The Analyst’s Six Nations Players to Watch
As we approach the start of the 2022 Six Nations Championship, we harnessed the expertise of our esteemed Rugby data editors to profile one player from each side who could make a massive impact this year.
The Bloxham Basher or the Banbury Bulldozer, his nickname is still TBC, but the young Wasps star has already made quite a name for himself. Having captained England U18s and featured for the U20s, a call up to the senior squad was seemingly inevitable. Settling on a position has been half the challenge of Barbeary’s progress so far. The dream of playing in the centres faded at age-group level, then there was the toss-up between a more technical development at hooker or a freer role in the back row. Eventually, his performances in the back row for Wasps have dictated his future and it is there that Eddie Jones will likely unleash him. Jones is blessed with plenty of headache decisions in the back row already but could his power at No. 8 allow Tom Curry to slot back into his preferred role on the flank? Sam Simmonds and Alex Dombrandt may have other ideas…
One of Barbeary’s obvious talents is his ball carrying. Since his Wasps debut, Simmonds and Daniel du Preez are the only forwards to have a better gainline success rate than him in the Premiership/Europe (min. 200+ carries), whilst his rate of 6.4 defenders beaten per 80 minutes is way ahead of any other player to accrue 500 mins in those competitions in that time frame.
A formidable try-scoring rate and tenacious talent in defence at both the tackle and breakdown mean he is a real threat to his rivals for a spot in the back row. The 2022 Guinness Six Nations may come slightly early in his development for a full starring role, but it is surely just a matter of time.
Centre may be one of Ireland’s strongest areas when it comes to top class talent, with Robbie Henshaw, Garry Ringrose and Bundee Aki all vying for the two positions for the last few years. But this year’s Guinness Six Nations may see the emergence of a new man in the Irish midfield, Ulster’s James Hume.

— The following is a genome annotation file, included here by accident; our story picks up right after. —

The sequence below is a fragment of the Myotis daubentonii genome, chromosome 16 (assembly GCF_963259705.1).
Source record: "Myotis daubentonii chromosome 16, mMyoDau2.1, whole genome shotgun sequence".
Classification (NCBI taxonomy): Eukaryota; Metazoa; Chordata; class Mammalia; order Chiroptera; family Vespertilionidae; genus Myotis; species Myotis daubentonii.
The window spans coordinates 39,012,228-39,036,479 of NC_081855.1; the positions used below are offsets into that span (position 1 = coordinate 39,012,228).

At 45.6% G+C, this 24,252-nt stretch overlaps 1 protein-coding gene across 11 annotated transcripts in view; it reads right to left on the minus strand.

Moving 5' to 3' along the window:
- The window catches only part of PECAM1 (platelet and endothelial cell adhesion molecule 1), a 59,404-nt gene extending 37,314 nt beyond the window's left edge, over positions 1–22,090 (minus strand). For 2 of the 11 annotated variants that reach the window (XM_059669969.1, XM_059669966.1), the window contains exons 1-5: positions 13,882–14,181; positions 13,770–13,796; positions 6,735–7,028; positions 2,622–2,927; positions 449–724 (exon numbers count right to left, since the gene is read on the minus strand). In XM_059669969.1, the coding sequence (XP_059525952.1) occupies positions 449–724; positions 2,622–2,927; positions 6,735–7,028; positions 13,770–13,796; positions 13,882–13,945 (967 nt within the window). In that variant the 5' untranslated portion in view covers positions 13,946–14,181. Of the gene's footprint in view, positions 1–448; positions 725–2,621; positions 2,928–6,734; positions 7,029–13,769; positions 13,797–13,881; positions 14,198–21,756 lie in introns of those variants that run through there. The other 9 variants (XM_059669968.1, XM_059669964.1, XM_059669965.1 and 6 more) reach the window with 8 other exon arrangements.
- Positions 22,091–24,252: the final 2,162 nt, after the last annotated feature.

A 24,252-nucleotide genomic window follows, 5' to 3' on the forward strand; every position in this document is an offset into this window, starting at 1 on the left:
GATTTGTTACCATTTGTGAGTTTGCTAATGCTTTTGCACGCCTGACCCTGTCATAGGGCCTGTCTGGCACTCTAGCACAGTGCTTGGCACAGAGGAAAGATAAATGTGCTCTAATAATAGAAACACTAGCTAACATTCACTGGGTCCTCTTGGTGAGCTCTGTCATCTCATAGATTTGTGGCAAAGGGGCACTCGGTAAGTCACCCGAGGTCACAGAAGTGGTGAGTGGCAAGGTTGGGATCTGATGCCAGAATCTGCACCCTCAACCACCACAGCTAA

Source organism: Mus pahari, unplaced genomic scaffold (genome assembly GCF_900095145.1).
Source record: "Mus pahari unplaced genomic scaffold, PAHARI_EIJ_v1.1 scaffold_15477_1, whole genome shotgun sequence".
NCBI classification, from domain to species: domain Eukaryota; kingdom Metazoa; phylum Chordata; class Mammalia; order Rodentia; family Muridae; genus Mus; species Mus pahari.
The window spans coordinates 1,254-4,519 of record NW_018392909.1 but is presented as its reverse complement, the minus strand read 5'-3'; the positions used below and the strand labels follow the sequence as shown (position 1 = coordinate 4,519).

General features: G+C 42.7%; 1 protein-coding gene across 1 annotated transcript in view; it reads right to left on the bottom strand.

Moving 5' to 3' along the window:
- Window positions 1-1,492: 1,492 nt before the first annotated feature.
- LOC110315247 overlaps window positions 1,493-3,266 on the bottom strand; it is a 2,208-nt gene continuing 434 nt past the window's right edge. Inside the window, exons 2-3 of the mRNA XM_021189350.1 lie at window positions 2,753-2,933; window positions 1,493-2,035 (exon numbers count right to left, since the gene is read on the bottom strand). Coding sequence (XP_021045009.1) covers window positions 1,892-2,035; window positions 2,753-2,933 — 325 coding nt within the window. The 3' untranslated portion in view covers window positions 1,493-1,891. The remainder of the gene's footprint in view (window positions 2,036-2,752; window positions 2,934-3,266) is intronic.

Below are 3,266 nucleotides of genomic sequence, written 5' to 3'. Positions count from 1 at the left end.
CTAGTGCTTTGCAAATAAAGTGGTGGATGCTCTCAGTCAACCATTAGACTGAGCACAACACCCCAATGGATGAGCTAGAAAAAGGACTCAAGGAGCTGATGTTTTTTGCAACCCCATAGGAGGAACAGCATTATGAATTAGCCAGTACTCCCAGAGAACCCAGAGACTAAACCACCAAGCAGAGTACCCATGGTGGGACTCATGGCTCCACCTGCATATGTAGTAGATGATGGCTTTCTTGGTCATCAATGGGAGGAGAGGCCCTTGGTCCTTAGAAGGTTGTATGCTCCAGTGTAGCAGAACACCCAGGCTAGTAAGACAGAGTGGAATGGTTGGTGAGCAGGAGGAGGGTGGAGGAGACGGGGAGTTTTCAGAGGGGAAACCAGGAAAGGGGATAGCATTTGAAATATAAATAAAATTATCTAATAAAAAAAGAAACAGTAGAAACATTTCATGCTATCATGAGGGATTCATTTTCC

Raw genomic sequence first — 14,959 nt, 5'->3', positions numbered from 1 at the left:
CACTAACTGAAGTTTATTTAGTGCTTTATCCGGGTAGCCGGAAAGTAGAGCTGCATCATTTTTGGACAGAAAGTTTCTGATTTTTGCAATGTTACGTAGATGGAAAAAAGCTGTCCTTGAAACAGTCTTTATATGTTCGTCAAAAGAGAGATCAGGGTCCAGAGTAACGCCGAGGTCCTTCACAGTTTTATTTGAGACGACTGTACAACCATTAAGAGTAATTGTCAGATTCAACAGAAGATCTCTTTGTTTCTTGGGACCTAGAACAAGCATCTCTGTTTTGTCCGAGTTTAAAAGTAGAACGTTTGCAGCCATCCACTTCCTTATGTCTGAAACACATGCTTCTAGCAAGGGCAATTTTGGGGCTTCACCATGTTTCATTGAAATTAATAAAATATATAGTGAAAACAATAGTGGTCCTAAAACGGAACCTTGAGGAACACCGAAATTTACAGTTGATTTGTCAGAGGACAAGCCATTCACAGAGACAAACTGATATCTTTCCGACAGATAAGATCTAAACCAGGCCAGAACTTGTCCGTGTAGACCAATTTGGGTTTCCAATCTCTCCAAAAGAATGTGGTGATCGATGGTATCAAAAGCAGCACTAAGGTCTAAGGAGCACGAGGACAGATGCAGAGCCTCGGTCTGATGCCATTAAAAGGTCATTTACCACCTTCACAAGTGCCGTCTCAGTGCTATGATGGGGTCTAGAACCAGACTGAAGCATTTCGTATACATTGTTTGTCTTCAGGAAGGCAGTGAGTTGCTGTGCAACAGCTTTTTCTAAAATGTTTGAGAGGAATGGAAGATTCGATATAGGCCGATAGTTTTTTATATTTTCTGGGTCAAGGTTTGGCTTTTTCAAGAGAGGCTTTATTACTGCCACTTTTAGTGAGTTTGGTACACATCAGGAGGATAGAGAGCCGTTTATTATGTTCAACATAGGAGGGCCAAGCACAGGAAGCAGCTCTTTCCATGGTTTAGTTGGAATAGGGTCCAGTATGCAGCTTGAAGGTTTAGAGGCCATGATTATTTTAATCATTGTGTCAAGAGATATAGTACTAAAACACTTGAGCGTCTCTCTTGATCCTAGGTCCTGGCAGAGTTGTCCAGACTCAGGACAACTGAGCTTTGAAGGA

The 23-year-old made his provincial debut back in September 2018, coming off the bench in a 64-7 hammering away to Munster. Fortunately for Hume, bench minutes weren’t a sign of things to come, and he’s now firmly established himself as one of the first names on the team sheet in an Ulster side that’s coming off the back of a successful Heineken Champions Cup pool stage. It is in that competition that Hume has shown he’s got what it takes to mix it with the best in Europe.
Hume has made the joint-most successful offloads in the competition this season, along with Grégory Alldritt, but the Irishman has found a team-mate with each of his offloads this season – a 100% success rate – while the La Rochelle flanker’s tally of seven came from 10 attempts in total (70% success rate). The Ulster centre also ranks second for defenders beaten and third for carry metres in the Champions Cup this season, while only three players have tallied more than his 45 carries overall.
In fact, of those carries, nine have seen Hume commit three or more tacklers – more than any other player. His ability to draw in defenders and offload out of contact is a skill that could cause havoc on the international stage where gaps in defences are at a minimum. Will he get his opportunity over the next six weeks?
France’s gameplay has evolved a lot since Fabien Galthié took the reins of the team in 2020. The most recent example of this evolution was his decision to stop the tradition of using a No. 9 or 10 as the main kicker and place the full back in that role instead. As was the case for Leigh Halfpenny for Wales or more recently Jordie Barrett with New Zealand, Melvyn Jaminet has had the responsibility of kicking for France in five of his six appearances with Les Bleus in 2021. Nobody can deny it was a success.
Jaminet had just finished a season playing in Pro D2 when Fabien Galthié called on him for France’s tour in Australia during the summer of 2021 in a Les Bleus team missing several regulars. Jaminet was one of the two uncapped players to start the first game Down Under, alongside hooker Gaëtan Barlot, in a frustrating game in which France lost in additional time (23-21). For the second Test, Galthié decided to let Jaminet kick, which he did perfectly, slotting his eight attempts and helping France to a first win against the Wallabies in Australia since 1990 (26-28).
The USAP full back went on to become France’s first-choice kicker for their remaining four games in 2021, ending the year with 89 points and an impressive 92% accuracy from his place kicks (34/37). The last French player to score as many points in a single calendar year was Morgan Parra in 2011, who scored 98 points across a total of eight games. In fact, Jaminet’s 92% success rate was the best of any of the 19 players to attempt 20+ kicks for a Tier 1 nation in 2021.